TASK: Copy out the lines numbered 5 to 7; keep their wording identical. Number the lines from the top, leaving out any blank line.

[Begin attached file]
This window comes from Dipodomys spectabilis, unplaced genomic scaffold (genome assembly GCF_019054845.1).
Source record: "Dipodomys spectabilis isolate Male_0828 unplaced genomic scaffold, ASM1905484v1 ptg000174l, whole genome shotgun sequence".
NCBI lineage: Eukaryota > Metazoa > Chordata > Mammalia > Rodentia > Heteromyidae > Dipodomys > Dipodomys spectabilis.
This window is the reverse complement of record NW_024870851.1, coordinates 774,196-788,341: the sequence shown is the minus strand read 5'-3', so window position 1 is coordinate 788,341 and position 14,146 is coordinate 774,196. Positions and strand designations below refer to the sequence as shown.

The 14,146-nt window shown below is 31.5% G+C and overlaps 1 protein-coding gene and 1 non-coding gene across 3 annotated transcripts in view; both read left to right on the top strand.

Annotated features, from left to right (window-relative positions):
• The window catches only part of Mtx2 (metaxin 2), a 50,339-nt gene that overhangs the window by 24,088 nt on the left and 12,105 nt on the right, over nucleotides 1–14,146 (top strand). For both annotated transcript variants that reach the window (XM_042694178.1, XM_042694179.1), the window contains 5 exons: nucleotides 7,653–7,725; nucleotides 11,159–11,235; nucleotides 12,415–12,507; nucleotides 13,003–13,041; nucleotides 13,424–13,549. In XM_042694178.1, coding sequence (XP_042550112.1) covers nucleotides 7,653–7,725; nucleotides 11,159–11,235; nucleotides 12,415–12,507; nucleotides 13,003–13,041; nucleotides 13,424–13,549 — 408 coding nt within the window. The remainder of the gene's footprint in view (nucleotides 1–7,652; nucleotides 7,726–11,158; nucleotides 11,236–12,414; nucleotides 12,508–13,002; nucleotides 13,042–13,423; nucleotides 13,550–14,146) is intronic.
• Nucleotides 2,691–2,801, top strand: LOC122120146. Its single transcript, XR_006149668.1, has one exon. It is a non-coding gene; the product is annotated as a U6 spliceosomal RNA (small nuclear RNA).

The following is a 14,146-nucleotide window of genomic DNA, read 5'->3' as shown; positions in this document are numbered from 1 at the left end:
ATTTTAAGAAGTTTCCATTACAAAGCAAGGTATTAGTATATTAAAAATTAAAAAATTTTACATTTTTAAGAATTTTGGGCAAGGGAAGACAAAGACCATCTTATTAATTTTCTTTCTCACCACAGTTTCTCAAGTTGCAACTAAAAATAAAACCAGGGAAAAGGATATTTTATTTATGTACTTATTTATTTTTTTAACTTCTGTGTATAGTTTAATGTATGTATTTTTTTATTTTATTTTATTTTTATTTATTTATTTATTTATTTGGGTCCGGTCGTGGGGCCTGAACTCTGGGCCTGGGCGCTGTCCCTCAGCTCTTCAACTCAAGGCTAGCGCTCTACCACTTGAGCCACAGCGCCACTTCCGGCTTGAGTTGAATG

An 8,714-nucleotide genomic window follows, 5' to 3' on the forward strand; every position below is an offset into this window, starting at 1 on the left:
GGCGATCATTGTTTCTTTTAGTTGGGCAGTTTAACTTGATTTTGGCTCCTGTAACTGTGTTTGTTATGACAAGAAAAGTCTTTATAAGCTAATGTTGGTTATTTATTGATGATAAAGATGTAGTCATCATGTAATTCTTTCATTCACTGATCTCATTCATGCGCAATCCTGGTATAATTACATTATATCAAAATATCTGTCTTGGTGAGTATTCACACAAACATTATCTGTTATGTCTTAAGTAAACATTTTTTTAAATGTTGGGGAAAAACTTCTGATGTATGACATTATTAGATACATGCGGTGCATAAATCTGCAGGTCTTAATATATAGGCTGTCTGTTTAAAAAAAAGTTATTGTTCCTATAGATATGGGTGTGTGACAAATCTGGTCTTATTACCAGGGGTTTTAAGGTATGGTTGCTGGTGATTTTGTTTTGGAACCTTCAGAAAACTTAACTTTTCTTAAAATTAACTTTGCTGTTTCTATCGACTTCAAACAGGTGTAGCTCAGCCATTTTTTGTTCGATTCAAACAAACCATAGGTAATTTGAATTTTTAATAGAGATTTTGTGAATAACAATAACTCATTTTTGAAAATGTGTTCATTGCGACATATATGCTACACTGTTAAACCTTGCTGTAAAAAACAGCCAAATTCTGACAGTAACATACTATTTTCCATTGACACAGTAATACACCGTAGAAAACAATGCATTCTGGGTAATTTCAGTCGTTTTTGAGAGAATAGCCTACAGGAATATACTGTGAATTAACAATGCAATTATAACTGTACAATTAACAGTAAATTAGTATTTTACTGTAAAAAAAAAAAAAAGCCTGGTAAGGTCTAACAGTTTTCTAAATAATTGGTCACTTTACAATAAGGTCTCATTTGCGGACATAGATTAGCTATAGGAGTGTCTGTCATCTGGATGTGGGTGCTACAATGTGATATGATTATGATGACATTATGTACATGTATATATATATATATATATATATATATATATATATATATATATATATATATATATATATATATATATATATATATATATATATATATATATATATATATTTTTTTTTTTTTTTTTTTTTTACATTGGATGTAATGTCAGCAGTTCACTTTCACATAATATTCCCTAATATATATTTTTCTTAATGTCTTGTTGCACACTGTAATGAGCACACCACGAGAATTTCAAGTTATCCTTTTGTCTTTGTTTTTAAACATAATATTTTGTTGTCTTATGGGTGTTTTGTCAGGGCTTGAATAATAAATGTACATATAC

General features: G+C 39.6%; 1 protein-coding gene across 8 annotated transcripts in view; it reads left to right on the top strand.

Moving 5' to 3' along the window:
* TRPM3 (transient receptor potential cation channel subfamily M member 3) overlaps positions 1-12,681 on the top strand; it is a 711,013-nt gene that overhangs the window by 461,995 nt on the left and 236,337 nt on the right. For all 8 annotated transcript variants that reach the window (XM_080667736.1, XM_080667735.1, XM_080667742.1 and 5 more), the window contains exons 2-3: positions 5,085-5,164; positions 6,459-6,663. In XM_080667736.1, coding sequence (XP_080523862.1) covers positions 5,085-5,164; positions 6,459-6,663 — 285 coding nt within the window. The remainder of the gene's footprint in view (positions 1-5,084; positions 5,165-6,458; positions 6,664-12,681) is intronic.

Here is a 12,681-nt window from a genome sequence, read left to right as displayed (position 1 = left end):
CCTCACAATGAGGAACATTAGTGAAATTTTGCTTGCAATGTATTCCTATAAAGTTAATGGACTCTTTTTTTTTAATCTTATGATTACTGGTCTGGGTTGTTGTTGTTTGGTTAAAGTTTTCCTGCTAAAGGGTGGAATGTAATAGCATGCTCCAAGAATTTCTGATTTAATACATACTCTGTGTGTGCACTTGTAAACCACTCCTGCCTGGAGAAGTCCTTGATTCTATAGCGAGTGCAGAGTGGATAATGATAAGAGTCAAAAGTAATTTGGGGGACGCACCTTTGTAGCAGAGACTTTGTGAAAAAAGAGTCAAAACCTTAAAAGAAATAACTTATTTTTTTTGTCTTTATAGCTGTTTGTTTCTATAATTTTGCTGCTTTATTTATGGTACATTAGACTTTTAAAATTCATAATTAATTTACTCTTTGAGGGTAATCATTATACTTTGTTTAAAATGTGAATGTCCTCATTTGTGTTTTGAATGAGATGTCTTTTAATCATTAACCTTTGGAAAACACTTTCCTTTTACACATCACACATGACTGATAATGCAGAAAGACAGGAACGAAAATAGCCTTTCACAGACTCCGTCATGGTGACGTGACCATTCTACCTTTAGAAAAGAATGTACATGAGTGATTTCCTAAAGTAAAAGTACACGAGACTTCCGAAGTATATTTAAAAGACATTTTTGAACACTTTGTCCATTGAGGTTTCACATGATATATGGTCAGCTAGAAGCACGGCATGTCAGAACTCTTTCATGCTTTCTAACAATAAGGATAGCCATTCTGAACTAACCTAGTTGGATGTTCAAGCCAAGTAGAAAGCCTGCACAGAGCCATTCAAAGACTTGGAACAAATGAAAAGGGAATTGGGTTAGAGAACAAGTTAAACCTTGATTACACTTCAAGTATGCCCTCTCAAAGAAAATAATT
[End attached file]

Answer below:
The 14,146-nt window shown below is 31.5% G+C and overlaps 1 protein-coding gene and 1 non-coding gene across 3 annotated transcripts in view; both read left to right on the top strand.

Annotated features, from left to right (window-relative positions):
• The window catches only part of Mtx2 (metaxin 2), a 50,339-nt gene that overhangs the window by 24,088 nt on the left and 12,105 nt on the right, over nucleotides 1–14,146 (top strand). For both annotated transcript variants that reach the window (XM_042694178.1, XM_042694179.1), the window contains 5 exons: nucleotides 7,653–7,725; nucleotides 11,159–11,235; nucleotides 12,415–12,507; nucleotides 13,003–13,041; nucleotides 13,424–13,549. In XM_042694178.1, coding sequence (XP_042550112.1) covers nucleotides 7,653–7,725; nucleotides 11,159–11,235; nucleotides 12,415–12,507; nucleotides 13,003–13,041; nucleotides 13,424–13,549 — 408 coding nt within the window. The remainder of the gene's footprint in view (nucleotides 1–7,652; nucleotides 7,726–11,158; nucleotides 11,236–12,414; nucleotides 12,508–13,002; nucleotides 13,042–13,423; nucleotides 13,550–14,146) is intronic.